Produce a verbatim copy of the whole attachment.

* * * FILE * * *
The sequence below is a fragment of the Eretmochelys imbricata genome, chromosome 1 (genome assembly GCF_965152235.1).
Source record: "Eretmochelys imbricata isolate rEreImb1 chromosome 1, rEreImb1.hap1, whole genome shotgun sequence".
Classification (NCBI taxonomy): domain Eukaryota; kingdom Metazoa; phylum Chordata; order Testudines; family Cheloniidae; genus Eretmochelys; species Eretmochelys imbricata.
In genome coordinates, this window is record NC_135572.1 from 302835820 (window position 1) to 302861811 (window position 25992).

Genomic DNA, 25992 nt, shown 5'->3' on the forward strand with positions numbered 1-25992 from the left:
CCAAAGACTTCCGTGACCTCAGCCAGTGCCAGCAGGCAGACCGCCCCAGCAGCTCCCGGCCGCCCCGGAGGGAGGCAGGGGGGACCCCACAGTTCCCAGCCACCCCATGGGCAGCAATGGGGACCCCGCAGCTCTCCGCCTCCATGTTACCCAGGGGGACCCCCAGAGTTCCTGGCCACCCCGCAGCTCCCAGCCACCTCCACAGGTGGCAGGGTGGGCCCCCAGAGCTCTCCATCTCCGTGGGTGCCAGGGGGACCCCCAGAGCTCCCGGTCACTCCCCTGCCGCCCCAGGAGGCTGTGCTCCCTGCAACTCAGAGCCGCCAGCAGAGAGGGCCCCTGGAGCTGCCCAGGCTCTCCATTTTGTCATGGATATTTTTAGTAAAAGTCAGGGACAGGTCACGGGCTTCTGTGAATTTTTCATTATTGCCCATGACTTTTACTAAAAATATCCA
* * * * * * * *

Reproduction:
The sequence below is a fragment of the Eretmochelys imbricata genome, chromosome 1 (genome assembly GCF_965152235.1).
Source record: "Eretmochelys imbricata isolate rEreImb1 chromosome 1, rEreImb1.hap1, whole genome shotgun sequence".
Classification (NCBI taxonomy): domain Eukaryota; kingdom Metazoa; phylum Chordata; order Testudines; family Cheloniidae; genus Eretmochelys; species Eretmochelys imbricata.
In genome coordinates, this window is record NC_135572.1 from 302835820 (window position 1) to 302861811 (window position 25992).

Genomic DNA, 25992 nt, shown 5'->3' on the forward strand with positions numbered 1-25992 from the left:
CCAAAGACTTCCGTGACCTCAGCCAGTGCCAGCAGGCAGACCGCCCCAGCAGCTCCCGGCCGCCCCGGAGGGAGGCAGGGGGGACCCCACAGTTCCCAGCCACCCCATGGGCAGCAATGGGGACCCCGCAGCTCTCCGCCTCCATGTTACCCAGGGGGACCCCCAGAGTTCCTGGCCACCCCGCAGCTCCCAGCCACCTCCACAGGTGGCAGGGTGGGCCCCCAGAGCTCTCCATCTCCGTGGGTGCCAGGGGGACCCCCAGAGCTCCCGGTCACTCCCCTGCCGCCCCAGGAGGCTGTGCTCCCTGCAACTCAGAGCCGCCAGCAGAGAGGGCCCCTGGAGCTGCCCAGGCTCTCCATTTTGTCATGGATATTTTTAGTAAAAGTCAGGGACAGGTCACGGGCTTCTGTGAATTTTTCATTATTGCCCATGACTTTTACTAAAAATATCCA